Cyberbullying Laws in West Virginia
Bullying is behavior that may be punished under school policy (see below) and even criminal statutes, such as the following.
Stalking and harassment. Prosecutors may charge cyberbullying under West Virginia’s stalking and harassment law, as when the bully repeatedly bothers or threatens a victim in a way that causes reasonable mental or emotional distress, or reasonable fear of imminent injury.
Violation of this law carries a fine of up to $1,000, up to six months in jail, or both. However, potential fines and time behind bars increase when certain aggravating factors exist. Among such factors are prior harassment convictions and the crime taking place in violation of a restraining order. (W. Va. Ann. Code § 61-2-9a; for more on sentencing in West Virginia, see West Virginia Misdemeanor Crimes by Class and Sentences and West Virginia Felony Crimes by Class and Sentences.)
Unlawful telephone calls. Bullies may also face criminal charges for making unlawful telephone calls. This crime applies where someone makes telephone calls to a victim that are obscene, repeated, anonymous, or threatening toward the victim or the victim’s property. The crime of unlawful telephone calls may incur a fine of up to $500, up to six months in jail, or both. (W.Va. Ann. Code § 61-8-16.)
Unlawful computer communications. Conduct that would be criminal under the unlawful-telephone-calls law, but which occurs by way of computer or other electronic device, constitutes the offense of unlawful computer communications. This offense applies to other kinds of similar behavior, too. It carries a fine of up to $500, up to six months in jail, or both. Second and subsequent convictions incur up to $1,000 by way of fine, up to one year in jail, or both. (W.Va. Ann. Code § 61-3C-14a.)
West Virginia law requires that each county school board establish an anti-bullying policy for its schools. Each policy must contain several components. Among the necessary components are :
- a definition of harassment, intimidation, and bullying, and a statement prohibiting such behavior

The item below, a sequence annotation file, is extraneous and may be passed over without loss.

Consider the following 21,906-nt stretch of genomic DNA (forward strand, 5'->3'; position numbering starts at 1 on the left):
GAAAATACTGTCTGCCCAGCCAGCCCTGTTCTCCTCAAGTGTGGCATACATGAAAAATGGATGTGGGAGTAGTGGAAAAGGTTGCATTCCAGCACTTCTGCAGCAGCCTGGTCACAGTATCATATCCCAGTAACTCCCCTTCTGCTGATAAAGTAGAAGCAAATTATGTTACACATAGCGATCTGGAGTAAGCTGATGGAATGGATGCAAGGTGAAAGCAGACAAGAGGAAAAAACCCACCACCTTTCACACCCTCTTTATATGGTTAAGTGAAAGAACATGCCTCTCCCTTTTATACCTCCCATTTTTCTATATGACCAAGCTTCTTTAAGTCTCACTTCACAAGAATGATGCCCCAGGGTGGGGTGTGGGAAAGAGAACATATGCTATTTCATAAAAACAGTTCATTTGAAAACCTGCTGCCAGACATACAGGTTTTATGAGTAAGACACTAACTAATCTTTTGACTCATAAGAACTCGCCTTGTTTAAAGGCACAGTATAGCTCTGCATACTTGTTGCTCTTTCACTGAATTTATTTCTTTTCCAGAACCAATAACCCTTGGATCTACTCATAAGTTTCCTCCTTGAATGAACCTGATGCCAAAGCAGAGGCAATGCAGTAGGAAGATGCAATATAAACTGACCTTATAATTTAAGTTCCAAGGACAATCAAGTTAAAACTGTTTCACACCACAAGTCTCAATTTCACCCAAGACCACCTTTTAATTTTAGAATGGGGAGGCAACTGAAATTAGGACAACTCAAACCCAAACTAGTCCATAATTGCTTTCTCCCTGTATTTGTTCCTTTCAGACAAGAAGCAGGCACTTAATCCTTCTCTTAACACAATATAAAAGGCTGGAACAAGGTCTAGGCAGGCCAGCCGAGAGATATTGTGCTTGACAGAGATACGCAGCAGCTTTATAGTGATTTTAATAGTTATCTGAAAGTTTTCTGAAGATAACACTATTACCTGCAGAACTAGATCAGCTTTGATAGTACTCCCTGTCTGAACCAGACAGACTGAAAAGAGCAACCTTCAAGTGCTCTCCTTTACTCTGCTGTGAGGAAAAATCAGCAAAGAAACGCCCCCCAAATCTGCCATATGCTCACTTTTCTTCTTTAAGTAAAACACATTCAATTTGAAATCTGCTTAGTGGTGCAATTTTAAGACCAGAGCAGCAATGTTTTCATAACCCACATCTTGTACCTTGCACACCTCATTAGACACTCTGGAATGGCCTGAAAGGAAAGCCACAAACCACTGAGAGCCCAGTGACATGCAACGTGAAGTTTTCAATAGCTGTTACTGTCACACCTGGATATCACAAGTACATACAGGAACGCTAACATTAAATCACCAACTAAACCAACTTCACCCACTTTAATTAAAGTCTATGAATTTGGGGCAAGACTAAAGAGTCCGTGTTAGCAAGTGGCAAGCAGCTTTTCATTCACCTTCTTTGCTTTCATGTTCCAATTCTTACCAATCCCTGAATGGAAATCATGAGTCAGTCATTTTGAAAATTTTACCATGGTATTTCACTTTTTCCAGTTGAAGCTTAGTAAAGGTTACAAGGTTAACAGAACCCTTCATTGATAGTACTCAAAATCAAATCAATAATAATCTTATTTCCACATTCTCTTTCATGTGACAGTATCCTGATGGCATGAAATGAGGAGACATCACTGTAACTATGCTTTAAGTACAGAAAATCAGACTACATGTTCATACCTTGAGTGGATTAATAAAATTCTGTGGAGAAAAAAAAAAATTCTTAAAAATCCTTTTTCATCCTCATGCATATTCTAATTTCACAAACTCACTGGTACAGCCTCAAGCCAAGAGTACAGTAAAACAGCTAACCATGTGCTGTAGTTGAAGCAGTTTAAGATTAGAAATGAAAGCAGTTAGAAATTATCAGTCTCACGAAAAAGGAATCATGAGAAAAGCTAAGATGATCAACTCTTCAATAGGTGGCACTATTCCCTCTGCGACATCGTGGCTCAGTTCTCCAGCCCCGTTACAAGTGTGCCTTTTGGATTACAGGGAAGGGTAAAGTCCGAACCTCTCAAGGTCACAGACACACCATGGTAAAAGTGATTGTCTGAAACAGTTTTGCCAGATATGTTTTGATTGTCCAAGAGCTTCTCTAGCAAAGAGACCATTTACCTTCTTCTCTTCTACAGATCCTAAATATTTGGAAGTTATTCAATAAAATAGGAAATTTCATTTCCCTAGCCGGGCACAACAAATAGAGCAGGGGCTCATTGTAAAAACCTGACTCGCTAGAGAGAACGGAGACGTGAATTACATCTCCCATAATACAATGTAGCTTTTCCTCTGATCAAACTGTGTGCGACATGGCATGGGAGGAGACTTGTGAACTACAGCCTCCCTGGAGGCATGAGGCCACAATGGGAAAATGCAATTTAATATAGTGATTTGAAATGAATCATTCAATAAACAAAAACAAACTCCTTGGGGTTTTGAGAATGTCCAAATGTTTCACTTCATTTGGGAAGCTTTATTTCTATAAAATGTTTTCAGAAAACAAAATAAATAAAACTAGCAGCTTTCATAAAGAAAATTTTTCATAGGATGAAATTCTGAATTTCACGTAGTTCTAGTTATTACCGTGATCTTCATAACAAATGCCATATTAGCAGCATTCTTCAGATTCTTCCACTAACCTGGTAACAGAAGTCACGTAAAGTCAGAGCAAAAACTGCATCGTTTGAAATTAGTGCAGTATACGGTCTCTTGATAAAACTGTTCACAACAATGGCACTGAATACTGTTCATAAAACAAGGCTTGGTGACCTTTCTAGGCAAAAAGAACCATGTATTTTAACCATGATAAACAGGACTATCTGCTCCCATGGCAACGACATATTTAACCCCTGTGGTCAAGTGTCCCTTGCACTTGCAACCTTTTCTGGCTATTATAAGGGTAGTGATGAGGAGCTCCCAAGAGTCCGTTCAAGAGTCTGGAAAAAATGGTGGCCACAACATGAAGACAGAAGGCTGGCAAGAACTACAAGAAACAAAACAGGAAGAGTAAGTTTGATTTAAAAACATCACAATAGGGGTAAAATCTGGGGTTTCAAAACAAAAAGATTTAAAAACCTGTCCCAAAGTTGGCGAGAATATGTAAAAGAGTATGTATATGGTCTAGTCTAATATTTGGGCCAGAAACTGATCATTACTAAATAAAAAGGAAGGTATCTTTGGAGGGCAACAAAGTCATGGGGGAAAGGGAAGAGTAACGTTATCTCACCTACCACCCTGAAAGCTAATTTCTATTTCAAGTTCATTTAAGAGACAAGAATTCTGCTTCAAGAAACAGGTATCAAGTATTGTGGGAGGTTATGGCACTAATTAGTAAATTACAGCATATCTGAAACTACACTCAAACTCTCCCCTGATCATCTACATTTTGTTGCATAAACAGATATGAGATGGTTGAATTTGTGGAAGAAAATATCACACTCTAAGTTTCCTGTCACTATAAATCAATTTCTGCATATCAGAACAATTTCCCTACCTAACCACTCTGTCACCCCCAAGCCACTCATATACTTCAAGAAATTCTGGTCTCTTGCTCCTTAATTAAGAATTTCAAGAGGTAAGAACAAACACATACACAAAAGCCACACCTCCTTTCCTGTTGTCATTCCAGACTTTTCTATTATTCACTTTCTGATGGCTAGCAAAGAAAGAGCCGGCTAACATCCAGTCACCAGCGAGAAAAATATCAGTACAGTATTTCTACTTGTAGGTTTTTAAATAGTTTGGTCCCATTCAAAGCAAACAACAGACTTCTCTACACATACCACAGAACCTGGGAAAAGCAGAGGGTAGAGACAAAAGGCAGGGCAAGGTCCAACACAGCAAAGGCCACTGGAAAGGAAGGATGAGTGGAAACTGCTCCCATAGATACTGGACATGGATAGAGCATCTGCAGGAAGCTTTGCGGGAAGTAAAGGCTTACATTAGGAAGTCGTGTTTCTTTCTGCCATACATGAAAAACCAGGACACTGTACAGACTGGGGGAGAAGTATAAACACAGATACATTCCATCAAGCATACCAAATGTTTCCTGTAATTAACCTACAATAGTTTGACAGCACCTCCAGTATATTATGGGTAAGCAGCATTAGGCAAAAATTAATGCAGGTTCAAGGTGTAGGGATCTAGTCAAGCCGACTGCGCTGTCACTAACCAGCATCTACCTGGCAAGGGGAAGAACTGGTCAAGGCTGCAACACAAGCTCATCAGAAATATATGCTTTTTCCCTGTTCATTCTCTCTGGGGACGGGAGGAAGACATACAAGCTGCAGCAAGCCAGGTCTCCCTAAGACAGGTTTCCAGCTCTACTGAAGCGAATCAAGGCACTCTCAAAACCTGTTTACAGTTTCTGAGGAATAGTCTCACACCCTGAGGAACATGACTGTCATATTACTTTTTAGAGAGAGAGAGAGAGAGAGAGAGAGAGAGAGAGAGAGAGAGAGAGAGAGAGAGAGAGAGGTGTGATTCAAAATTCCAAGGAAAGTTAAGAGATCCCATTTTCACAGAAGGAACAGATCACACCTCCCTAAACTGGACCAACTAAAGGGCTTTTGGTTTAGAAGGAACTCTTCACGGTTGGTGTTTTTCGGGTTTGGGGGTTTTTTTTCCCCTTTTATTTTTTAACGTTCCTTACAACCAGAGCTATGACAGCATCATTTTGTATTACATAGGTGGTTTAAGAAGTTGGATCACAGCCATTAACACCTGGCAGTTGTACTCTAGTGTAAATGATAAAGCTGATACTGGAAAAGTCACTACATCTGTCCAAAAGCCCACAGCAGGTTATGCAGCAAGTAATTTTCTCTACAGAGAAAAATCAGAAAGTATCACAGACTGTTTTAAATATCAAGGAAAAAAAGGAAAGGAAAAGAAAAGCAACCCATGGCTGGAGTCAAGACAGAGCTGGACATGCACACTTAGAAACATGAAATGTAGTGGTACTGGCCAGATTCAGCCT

- procedures for reporting, documenting, and responding to bullying incidents
- procedures for protecting victims and people who report bullying, and
- a disciplinary procedure for students who bully.
Board policies must appear in student handbooks, and in county board publications that set forth the rules and standards for school conduct. (W.Va. Ann. Code § 18-2C-3.)
Defenses to Criminal Charges
Depending on the circumstances, those who face criminal charges stemming from bullying accusations may be able to claim the following defenses or ones similar to them.
Free speech (which includes words and related actions) is a fundamental, yet limited right under the United States Constitution. Examples of speech potentially constituting a crime are falsely yelling “fire!” in a crowded theatre and comments that may qualify as terrorist threats.
The line between protected and criminal speech isn’t always clear. In a given case, a defense attorney might have a legitimate argument that alleged acts of cyberbullying really constituted legitimate speech that’s protected under the Constitution.
Some crimes require that the victim experience a particular reaction that’s reasonable under the circumstances. For instance, West Virginia’s criminal harassment and stalking law requires that the bully’s behavior cause the victim to feel fear or mental or emotional distress, and that the fear or distress be reasonable under the circumstances. So, if the victim was hypersensitive to behavior that wouldn’t have created the required reaction in a reasonable person, then a violation of the statute hasn’t occurred.